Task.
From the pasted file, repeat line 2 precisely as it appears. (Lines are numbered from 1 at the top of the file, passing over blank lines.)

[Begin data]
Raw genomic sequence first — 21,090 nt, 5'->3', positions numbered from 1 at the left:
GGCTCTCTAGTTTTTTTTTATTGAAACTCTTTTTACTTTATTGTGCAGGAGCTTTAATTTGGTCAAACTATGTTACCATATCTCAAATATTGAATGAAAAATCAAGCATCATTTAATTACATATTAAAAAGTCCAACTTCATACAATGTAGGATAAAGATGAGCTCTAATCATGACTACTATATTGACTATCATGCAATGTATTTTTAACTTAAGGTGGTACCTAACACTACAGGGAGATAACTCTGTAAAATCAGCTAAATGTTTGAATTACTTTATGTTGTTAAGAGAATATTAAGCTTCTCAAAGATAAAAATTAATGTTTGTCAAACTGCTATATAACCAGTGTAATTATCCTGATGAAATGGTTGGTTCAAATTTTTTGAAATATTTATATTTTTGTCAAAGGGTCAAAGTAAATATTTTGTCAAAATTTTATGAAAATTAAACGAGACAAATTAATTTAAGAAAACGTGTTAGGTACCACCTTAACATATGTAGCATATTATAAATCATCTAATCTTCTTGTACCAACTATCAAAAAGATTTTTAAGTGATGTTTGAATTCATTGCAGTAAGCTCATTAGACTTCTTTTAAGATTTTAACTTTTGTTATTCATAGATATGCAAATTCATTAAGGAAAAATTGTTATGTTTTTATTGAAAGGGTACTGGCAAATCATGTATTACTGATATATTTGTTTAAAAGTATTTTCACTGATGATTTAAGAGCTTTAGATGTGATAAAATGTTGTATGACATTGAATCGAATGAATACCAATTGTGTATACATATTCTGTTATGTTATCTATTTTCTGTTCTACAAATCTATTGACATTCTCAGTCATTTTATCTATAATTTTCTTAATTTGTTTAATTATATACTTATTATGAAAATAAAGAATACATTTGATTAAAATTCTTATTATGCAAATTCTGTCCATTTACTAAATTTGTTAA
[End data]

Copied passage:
GGCTCTCTAGTTTTTTTTTATTGAAACTCTTTTTACTTTATTGTGCAGGAGCTTTAATTTGGTCAAACTATGTTACCATATCTCAAATATTGAATGAAAAATCAAGCATCATTTAATTACATATTAAAAAGTCCAACTTCATACAATGTAGGATAAAGATGAGCTCTAATCATGACTACTATATTGACTATCATGCAATGTATTTTTAACTTAAGGTGGTACCTAACACTACAGGGAGATAACTCTGTAAAATCAGCTAAATGTTTGAATTACTTTATGTTGTTAAGAGAATATTAAGCTTCTCAAAGATAAAAATTAATGTTTGTCAAACTGCTATATAACCAGTGTAATTATCCTGATGAAATGGTTGGTTCAAATTTTTTGAAATATTTATATTTTTGTCAAAGGGTCAAAGTAAATATTTTGTCAAAATTTTATGAAAATTAAACGAGACAAATTAATTTAAGAAAACGTGTTAGGTACCACCTTAACATATGTAGCATATTATAAATCATCTAATCTTCTTGTACCAACTATCAAAAAGATTTTTAAGTGATGTTTGAATTCATTGCAGTAAGCTCATTAGACTTCTTTTAAGATTTTAACTTTTGTTATTCATAGATATGCAAATTCATTAAGGAAAAATTGTTATGTTTTTATTGAAAGGGTACTGGCAAATCATGTATTACTGATATATTTGTTTAAAAGTATTTTCACTGATGATTTAAGAGCTTTAGATGTGATAAAATGTTGTATGACATTGAATCGAATGAATACCAATTGTGTATACATATTCTGTTATGTTATCTATTTTCTGTTCTACAAATCTATTGACATTCTCAGTCATTTTATCTATAATTTTCTTAATTTGTTTAATTATATACTTATTATGAAAATAAAGAATACATTTGATTAAAATTCTTATTATGCAAATTCTGTCCATTTACTAAATTTGTTAA